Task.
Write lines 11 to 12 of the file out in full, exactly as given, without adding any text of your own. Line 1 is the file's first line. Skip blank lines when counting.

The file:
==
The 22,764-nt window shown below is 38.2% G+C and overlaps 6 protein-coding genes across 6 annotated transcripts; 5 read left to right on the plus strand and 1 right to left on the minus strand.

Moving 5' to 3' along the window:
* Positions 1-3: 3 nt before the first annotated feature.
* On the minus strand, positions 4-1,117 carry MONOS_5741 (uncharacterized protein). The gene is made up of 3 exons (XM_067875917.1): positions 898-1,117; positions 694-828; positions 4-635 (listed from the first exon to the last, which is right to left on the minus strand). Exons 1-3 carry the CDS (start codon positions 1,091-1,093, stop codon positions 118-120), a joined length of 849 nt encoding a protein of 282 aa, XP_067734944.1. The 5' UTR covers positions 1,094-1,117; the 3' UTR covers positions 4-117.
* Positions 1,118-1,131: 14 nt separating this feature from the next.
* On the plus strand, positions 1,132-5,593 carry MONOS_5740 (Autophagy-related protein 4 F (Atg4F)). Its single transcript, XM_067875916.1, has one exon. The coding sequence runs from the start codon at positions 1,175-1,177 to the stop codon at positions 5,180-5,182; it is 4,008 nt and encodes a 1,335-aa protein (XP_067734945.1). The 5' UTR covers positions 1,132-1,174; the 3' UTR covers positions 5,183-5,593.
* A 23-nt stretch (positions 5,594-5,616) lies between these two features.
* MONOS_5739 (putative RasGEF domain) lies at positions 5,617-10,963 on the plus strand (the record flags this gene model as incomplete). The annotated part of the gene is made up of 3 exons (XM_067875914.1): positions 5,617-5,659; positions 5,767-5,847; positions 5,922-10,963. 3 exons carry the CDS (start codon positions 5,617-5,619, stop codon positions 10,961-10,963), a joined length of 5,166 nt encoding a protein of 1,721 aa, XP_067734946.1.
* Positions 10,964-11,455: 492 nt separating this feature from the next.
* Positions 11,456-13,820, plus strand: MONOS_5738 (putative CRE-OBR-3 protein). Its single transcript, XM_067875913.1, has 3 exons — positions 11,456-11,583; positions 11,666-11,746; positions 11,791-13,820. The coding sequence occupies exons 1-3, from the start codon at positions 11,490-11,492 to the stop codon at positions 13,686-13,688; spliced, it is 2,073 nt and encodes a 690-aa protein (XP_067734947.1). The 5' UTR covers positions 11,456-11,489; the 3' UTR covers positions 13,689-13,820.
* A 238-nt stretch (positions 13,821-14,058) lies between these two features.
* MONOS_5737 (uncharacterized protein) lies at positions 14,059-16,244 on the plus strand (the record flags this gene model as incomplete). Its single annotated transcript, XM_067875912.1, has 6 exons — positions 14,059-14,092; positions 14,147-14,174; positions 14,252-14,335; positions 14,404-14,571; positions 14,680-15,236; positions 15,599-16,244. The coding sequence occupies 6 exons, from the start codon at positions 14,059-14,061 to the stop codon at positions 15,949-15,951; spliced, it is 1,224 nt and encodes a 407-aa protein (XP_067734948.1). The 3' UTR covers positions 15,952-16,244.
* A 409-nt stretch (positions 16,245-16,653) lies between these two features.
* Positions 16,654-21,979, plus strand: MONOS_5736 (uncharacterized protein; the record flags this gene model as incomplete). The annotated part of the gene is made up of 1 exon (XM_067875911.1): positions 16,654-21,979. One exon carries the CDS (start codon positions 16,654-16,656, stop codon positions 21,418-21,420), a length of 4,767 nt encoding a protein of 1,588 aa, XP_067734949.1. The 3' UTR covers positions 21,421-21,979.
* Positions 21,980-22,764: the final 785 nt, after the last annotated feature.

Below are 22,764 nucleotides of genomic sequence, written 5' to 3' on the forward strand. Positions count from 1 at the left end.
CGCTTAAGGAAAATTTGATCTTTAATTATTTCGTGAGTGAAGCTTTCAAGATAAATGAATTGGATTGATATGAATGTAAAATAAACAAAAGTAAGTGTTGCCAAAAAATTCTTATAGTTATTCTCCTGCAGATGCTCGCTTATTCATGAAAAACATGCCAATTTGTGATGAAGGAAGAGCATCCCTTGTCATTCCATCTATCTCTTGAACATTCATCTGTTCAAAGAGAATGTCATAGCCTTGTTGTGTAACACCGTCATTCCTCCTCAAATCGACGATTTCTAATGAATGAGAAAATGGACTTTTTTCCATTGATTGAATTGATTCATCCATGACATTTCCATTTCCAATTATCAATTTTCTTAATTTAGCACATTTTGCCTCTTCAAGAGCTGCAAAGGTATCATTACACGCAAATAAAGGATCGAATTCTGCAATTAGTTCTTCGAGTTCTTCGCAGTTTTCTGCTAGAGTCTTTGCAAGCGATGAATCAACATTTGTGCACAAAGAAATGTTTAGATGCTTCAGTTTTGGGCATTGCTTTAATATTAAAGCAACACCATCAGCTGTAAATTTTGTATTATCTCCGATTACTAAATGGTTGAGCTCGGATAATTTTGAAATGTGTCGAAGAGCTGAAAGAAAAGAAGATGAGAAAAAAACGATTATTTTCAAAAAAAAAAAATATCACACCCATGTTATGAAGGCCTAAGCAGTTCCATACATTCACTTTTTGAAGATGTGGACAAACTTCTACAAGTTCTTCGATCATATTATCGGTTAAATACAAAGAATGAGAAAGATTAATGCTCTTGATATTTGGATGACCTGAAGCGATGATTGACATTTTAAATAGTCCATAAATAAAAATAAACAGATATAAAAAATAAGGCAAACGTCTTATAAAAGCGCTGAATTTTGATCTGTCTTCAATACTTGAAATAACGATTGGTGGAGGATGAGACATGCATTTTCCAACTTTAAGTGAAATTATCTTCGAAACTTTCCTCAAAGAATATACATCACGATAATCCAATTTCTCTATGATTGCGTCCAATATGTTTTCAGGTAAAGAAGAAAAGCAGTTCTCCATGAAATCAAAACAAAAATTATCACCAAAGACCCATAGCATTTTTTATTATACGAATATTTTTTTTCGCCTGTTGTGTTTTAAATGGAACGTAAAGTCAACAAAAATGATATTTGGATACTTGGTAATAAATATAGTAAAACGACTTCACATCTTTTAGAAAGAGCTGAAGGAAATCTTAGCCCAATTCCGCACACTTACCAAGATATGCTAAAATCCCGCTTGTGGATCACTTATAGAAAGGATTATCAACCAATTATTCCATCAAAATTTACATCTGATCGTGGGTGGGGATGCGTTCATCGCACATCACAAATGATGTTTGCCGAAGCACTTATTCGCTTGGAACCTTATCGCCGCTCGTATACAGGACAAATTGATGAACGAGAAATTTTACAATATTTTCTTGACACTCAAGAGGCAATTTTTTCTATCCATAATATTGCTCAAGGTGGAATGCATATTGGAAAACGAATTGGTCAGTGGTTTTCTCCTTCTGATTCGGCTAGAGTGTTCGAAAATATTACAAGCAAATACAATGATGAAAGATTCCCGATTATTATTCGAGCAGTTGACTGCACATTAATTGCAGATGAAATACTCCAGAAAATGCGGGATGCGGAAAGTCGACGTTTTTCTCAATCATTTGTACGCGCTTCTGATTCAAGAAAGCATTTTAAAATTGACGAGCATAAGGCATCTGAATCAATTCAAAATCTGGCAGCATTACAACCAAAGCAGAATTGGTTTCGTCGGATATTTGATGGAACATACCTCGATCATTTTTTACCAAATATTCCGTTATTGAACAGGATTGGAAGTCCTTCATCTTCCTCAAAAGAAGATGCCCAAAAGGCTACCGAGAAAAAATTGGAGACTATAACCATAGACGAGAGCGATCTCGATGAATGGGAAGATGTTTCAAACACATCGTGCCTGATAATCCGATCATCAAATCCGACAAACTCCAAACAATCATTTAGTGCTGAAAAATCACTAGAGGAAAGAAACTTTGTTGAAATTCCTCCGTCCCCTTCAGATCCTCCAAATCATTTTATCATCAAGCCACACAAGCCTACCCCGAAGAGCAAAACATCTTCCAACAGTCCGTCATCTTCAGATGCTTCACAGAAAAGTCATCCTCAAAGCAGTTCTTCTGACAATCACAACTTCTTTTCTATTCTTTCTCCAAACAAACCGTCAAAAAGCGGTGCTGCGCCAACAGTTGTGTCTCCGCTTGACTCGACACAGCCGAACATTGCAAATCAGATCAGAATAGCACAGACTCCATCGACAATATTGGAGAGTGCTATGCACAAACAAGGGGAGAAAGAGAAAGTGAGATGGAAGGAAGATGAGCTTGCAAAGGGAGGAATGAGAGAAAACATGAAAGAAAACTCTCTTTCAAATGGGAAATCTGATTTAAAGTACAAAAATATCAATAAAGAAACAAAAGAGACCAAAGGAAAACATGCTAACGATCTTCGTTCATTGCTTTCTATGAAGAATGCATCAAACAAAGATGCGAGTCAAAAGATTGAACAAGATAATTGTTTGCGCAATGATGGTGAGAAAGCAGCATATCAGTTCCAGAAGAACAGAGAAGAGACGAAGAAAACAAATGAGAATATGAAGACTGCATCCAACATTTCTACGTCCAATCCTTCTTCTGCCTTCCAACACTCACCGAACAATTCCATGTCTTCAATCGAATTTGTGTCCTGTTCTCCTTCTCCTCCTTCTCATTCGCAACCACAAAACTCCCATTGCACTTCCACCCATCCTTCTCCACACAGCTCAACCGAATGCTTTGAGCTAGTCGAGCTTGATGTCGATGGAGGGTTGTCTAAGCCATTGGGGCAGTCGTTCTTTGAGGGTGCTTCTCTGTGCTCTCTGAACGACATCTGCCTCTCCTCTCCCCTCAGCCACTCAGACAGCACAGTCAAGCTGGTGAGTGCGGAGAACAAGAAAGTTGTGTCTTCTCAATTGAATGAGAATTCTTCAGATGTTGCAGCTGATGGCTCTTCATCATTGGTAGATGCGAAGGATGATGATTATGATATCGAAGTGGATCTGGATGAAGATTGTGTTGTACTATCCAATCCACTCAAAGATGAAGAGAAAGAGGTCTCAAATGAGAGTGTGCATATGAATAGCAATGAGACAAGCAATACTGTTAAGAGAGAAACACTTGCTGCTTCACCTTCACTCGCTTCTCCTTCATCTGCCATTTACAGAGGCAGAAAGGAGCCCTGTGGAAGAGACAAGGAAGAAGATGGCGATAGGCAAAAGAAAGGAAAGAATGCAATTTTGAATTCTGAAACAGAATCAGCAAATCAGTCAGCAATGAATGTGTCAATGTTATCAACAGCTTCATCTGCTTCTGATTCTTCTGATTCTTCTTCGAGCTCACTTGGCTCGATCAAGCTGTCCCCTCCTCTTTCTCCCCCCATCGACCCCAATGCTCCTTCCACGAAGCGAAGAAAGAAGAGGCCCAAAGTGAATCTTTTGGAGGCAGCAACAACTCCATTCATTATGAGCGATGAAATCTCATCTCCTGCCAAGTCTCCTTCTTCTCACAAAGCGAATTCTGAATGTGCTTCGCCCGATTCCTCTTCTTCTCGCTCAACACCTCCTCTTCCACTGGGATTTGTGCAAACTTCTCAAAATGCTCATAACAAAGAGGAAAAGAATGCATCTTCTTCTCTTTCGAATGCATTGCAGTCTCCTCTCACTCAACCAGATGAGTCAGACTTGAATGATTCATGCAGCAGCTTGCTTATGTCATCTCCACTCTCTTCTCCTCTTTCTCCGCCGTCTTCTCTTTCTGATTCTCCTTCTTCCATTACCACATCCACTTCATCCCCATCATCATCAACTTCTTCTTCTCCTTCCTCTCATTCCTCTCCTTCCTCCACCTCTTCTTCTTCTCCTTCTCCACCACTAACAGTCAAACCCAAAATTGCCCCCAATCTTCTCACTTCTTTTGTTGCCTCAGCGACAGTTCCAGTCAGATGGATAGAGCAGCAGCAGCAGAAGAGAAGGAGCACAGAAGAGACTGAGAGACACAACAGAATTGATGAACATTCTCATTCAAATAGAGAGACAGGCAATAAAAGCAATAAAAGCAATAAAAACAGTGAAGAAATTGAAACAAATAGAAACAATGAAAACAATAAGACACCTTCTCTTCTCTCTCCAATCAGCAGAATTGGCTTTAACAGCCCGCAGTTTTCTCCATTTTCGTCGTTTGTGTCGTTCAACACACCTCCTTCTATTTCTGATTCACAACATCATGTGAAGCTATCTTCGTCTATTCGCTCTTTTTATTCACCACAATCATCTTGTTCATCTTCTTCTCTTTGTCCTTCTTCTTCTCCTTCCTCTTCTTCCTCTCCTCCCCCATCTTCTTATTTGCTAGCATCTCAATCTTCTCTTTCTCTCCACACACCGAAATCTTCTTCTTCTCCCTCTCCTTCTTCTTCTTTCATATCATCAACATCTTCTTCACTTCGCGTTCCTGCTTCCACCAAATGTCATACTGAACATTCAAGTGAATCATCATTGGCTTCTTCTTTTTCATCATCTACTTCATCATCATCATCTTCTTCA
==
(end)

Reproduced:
* A 238-nt stretch (positions 13,821-14,058) lies between these two features.
* MONOS_5737 (uncharacterized protein) lies at positions 14,059-16,244 on the plus strand (the record flags this gene model as incomplete). Its single annotated transcript, XM_067875912.1, has 6 exons — positions 14,059-14,092; positions 14,147-14,174; positions 14,252-14,335; positions 14,404-14,571; positions 14,680-15,236; positions 15,599-16,244. The coding sequence occupies 6 exons, from the start codon at positions 14,059-14,061 to the stop codon at positions 15,949-15,951; spliced, it is 1,224 nt and encodes a 407-aa protein (XP_067734948.1). The 3' UTR covers positions 15,952-16,244.